Open season on Bo Xilai continues. My, doesn’t it just: the basic allegation here is that Bo’s anti-organised crime campaign was simply an excuse to grab the assets of wealthy businesspeople in order to – wait for it – establish a comprehensive social security system.
Now, the two most popular of Bo’s initiatives are, funnily enough, his anti-mafia crackdown and his welfare measures. It seems to be necessary to discredit these in order to take him down. It’s also becoming apparent that at least some of Bo’s enemies want to take down what they believe to be a reliance on state-capitalist led growth and an emerging public welfare agenda along with him. And as Patrick Chovanec remarks in a related context, this kind of all out attack stems from very high level permission.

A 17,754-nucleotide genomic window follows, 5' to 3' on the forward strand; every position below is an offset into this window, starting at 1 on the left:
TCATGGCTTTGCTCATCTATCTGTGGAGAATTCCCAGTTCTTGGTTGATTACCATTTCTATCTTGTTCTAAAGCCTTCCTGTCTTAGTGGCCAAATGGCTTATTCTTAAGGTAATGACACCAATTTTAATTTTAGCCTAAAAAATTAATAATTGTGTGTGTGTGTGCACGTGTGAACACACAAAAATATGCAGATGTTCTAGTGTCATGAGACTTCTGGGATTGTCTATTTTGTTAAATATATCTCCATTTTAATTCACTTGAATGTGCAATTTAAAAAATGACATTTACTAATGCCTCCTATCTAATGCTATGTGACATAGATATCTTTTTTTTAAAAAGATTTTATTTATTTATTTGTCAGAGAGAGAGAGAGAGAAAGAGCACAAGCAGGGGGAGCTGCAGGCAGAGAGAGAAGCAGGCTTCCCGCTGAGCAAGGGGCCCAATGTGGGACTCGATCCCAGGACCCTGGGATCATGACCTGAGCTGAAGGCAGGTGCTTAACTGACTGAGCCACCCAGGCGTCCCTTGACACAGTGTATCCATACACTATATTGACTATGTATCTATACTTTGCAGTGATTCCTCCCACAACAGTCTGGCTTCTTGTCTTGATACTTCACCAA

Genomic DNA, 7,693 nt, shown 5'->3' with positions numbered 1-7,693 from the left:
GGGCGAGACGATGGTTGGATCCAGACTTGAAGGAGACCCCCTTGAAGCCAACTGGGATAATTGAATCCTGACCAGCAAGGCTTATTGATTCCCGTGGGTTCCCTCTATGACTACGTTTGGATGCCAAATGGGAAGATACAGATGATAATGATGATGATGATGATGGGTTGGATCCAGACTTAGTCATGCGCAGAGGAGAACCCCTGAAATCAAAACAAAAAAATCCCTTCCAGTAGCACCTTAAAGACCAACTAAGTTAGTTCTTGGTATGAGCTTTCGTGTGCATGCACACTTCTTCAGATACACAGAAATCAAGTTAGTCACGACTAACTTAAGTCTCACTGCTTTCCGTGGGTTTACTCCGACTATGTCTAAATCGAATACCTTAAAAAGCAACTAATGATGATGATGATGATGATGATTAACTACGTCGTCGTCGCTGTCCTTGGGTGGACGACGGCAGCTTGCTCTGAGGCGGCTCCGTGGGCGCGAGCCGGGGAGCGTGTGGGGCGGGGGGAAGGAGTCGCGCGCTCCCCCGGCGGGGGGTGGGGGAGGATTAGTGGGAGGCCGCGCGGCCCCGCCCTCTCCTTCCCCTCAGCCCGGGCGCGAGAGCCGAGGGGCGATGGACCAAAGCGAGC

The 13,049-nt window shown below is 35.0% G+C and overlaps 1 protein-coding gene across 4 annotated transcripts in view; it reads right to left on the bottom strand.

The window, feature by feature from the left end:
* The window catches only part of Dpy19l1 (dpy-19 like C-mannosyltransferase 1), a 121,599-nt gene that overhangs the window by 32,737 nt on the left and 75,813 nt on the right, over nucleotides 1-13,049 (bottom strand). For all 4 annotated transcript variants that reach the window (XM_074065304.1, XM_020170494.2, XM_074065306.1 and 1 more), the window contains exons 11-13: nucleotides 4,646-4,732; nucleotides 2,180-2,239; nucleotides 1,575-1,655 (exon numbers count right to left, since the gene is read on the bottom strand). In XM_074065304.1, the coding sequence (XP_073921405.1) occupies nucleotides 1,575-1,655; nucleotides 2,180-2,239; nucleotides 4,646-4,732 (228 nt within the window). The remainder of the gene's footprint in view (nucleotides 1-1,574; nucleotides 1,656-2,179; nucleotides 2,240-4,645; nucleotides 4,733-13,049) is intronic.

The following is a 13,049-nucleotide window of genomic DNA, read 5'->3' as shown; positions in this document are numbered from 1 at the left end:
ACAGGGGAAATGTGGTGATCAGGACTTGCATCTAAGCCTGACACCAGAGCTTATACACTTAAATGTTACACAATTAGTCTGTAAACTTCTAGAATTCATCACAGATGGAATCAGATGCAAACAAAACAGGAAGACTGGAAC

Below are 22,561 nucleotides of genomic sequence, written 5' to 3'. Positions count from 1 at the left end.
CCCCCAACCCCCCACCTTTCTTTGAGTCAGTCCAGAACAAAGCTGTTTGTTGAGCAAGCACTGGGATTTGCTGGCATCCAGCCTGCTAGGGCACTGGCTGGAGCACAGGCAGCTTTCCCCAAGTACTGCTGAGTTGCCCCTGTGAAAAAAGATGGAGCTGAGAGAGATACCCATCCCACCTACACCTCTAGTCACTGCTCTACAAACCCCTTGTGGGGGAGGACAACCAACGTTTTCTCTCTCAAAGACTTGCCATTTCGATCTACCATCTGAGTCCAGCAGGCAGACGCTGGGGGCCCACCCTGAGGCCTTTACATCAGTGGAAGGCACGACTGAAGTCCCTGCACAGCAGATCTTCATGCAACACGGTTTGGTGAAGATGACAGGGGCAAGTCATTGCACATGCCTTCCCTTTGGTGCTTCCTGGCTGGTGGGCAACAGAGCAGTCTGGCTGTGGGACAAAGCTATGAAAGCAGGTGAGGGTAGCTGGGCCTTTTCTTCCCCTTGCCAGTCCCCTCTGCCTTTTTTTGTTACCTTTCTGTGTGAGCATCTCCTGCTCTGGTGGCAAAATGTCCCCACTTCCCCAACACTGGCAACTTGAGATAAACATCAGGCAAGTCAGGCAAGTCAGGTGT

I’m not surprised that the FT would support this agenda; but I am a bit surprised that it would let itself be used as a channel by one side in a CPC faction fight. If you look at the sidebar, as well, there’s an odd reference to Wang Lijun having a hobby of human vivisection, which is straight Falun Gong propaganda.
There’s also generally a lot less here than meets the eye. As we’ve pointed out before, neither Bo nor Wang Yang are up for President or Premier. What’s at stake are posts on the nine-man Standing Committee, which both could still conceivably get, and neither of which would necessarily have economic oversight powers. And both Bo and Wang’s models are functions of the autonomy allowed to provincial level leaderships. The adoption of either ‘model’ nationwide would imply a recentralization of power under a strongman figure. This would be bad news whatever ‘model’ were adopted.